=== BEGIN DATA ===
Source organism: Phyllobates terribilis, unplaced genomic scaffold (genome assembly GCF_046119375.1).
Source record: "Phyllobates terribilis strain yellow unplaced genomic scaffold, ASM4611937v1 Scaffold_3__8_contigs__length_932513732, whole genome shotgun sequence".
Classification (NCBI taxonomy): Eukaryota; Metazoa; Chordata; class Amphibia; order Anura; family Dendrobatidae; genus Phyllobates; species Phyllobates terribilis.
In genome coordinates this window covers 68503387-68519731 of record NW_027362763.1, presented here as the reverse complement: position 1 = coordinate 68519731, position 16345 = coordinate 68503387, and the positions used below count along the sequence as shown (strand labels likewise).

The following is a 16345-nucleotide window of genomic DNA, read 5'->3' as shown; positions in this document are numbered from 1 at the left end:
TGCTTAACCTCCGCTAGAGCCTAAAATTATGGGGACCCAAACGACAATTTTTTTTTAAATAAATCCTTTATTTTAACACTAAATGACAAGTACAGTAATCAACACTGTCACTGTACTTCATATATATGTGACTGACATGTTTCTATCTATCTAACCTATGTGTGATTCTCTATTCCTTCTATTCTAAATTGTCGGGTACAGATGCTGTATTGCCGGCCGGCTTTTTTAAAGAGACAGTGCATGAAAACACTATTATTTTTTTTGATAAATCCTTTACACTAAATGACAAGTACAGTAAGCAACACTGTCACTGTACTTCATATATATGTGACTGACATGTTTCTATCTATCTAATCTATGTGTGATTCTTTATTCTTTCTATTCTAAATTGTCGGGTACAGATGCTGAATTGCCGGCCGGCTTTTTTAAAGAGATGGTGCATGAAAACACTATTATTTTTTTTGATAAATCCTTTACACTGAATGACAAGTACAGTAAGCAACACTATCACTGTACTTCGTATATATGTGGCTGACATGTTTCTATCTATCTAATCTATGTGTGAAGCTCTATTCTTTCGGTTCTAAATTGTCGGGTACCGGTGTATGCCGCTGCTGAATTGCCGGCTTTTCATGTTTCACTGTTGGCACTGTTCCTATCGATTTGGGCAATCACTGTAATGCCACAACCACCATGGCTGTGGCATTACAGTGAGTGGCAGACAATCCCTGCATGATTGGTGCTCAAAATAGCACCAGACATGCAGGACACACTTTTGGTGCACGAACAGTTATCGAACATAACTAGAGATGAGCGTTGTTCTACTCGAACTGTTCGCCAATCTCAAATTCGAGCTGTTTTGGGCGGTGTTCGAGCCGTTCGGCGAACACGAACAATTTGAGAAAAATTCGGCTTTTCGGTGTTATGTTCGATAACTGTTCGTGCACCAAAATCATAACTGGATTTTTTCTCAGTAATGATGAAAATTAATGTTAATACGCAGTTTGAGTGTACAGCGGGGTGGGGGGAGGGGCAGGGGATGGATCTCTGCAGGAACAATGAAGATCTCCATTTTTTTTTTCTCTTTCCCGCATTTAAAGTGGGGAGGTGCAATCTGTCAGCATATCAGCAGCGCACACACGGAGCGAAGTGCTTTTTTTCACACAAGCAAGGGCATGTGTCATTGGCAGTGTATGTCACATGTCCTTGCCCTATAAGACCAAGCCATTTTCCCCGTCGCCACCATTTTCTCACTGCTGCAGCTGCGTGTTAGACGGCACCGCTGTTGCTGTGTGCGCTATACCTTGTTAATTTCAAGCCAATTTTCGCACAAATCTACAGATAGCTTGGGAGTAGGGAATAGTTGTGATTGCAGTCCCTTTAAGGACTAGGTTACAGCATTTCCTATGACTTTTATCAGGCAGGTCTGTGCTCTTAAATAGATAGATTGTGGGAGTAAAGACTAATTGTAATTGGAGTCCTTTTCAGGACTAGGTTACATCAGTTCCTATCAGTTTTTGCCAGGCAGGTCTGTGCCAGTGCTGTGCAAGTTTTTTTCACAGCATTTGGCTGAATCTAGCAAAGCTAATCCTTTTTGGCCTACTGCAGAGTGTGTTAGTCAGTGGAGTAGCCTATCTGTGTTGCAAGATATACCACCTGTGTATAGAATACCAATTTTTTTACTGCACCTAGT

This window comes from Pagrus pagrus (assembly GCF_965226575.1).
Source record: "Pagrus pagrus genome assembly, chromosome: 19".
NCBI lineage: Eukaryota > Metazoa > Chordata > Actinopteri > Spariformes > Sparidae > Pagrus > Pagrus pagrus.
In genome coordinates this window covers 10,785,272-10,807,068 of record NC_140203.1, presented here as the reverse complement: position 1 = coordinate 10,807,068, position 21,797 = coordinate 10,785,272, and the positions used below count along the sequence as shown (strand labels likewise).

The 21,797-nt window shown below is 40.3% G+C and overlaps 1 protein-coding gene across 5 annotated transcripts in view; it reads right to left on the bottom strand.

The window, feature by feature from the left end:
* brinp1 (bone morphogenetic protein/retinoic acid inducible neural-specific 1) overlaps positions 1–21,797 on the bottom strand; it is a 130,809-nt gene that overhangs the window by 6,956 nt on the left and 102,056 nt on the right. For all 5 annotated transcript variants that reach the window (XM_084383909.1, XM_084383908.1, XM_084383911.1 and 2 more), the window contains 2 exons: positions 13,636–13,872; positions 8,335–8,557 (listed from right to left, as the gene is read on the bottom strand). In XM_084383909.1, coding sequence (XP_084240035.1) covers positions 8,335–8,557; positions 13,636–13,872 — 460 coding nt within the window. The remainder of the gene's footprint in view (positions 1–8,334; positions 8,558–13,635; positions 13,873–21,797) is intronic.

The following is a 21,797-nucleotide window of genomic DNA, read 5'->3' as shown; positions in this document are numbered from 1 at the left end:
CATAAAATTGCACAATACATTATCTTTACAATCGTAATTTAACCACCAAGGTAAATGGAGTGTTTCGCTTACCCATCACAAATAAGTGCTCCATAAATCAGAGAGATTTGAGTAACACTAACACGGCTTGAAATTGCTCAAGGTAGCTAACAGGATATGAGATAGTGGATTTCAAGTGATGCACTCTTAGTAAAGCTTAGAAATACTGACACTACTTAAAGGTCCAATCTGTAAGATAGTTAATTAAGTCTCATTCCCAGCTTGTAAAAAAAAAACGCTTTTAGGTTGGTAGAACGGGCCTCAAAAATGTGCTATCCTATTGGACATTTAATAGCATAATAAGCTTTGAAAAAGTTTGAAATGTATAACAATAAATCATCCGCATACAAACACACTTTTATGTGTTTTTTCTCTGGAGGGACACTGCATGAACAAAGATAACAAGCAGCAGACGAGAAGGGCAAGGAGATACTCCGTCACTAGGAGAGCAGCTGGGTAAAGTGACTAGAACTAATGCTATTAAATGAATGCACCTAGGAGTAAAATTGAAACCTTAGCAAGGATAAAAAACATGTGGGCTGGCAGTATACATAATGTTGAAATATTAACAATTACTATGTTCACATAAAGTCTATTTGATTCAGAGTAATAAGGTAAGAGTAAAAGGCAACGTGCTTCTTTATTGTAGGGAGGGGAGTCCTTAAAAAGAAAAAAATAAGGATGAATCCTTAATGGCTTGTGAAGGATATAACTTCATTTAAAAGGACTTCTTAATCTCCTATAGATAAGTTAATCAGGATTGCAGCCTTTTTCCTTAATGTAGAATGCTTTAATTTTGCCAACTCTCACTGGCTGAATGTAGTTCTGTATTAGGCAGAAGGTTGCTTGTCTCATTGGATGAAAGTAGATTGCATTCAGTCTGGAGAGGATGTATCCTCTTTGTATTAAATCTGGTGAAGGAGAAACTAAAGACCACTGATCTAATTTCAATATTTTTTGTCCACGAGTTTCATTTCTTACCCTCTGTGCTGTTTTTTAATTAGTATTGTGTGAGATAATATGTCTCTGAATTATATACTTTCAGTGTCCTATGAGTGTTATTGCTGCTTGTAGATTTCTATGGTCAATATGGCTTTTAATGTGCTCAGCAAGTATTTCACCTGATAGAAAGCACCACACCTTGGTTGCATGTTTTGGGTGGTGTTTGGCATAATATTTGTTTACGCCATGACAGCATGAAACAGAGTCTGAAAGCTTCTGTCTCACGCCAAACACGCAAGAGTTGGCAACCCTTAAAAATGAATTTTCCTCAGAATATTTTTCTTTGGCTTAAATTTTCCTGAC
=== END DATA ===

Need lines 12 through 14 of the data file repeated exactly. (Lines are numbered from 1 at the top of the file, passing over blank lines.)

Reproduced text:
The window, feature by feature from the left end:
* brinp1 (bone morphogenetic protein/retinoic acid inducible neural-specific 1) overlaps positions 1–21,797 on the bottom strand; it is a 130,809-nt gene that overhangs the window by 6,956 nt on the left and 102,056 nt on the right. For all 5 annotated transcript variants that reach the window (XM_084383909.1, XM_084383908.1, XM_084383911.1 and 2 more), the window contains 2 exons: positions 13,636–13,872; positions 8,335–8,557 (listed from right to left, as the gene is read on the bottom strand). In XM_084383909.1, coding sequence (XP_084240035.1) covers positions 8,335–8,557; positions 13,636–13,872 — 460 coding nt within the window. The remainder of the gene's footprint in view (positions 1–8,334; positions 8,558–13,635; positions 13,873–21,797) is intronic.

The following is a 21,797-nucleotide window of genomic DNA, read 5'->3' as shown; positions in this document are numbered from 1 at the left end: